While making calls via REST API and while passing data back and forth over the wire, the API usually uses JSON as its encoding scheme and HTTP as its transport protocol; by contrast, gRPC APIs use Protobuf for their data encoding format and HTTP/2 for their transport network. This leads to improved communication, which is essential in high-performance systems and other systems that need real-time and accurate data transfer. REST is popular to be used with web services because of its ease of use and readability by other people without needing to parse JSON. At the same time, gRPC is designed for microservice architectures and applications needing low latency and high throughput.

Challenges with gRPC

Despite having multiple advantages, gRPC does come with challenges.

It’s never that downtimes won’t arise. Such happens with gPRC, too. As in, despite having multiple advantages, gRPC does come with challenges. Read on to know what are the various obstacles one faces while using gRPC:

  1. Complexity: It can be seen that there are more problems with Protobuf and bins when compared to JSON.
  2. Steep Learning Curve: People can start the process of discovering more about gRPC, Protobuf, & HTTP/2 all over again.
  3. Debugging: It is not human-readable because binary data is reduced, and therefore when there is an error, debugging is not easy.
  4. Ecosystem Maturity: The currently available gRPC tools and libraries are less rich than REST due to the relatively younger ecosystem of the technology stack.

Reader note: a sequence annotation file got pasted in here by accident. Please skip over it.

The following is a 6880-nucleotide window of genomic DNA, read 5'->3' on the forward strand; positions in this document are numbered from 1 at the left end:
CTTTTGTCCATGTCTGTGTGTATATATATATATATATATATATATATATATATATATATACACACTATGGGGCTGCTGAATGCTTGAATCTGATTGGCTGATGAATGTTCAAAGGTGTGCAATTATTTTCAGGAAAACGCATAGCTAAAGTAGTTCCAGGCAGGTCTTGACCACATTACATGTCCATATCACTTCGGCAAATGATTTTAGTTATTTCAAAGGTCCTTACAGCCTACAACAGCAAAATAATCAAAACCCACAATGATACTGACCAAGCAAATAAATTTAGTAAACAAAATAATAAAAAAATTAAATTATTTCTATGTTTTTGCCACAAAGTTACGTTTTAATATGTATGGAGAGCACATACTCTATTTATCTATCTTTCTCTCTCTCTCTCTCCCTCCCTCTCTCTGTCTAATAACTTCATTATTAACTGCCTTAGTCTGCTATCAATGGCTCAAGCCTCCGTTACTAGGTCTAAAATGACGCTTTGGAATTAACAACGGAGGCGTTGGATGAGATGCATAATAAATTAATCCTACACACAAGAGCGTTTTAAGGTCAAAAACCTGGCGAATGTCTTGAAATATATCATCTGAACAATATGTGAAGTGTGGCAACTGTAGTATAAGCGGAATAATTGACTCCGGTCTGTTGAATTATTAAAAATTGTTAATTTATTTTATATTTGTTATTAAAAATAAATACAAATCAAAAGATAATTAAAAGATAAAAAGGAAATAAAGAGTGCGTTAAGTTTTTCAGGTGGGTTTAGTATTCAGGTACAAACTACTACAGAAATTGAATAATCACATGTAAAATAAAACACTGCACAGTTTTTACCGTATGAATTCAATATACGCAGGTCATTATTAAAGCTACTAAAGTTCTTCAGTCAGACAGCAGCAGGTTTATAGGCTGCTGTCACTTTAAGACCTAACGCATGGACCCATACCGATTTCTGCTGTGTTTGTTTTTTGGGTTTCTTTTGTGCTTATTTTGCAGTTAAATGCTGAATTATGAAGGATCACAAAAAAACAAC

Use Cases for gRPC

gRPC stands out most when the following criteria are met: when performance is a requirement, when real-time messaging is required frequently, and when there is a need to have clients written in different programming languages. Common use cases include:

  1. Microservices: Communication between services which are created in different languages but provide great results.
  2. Real-Time Applications: For example, social media like chat applications, live streaming, and online gaming.
  3. IoT Systems: Ensuring the throughput over the number of devices while avoiding high latency.

Optimizory and gRPC Workflows for gRPC-Based Systems

Engaging gRPC services with Optimizory provides tools that allow for the automated development of services for a gRPC gateway. With Optimizory, teams can take advantage of providing superior debugging tools, monitoring solutions and keeping things clean with Debug. Or when the PC has been working with heavy gRPC communications. It does so to ensure that services are reliable, efficient and scalable to support the production needs and thus easy to manage.


In a distributed environment, gRPC marks a huge step forward in how services talk. Today’s microservice architectures highly benefit from gRPC as it is effective, immediate, and supports many programming languages. gRPC has managed to do away with lots of restrictions found in usual RESTful APIs by utilising efficient binary serialisations through Protocol Buffers and low-latency communication via HTTP/2.

This makes it particularly appropriate for applications with a great deal of need for performance and real-time data exchange, such as IoT systems (Internet of Things), real-time analytics and high-frequency trading platforms.

Despite all challenges, gRPC is an important tool for some particular applications due to its benefits. No other technology can boast of the level of performance achieved by it in enhancing communication between services written in diverse languages.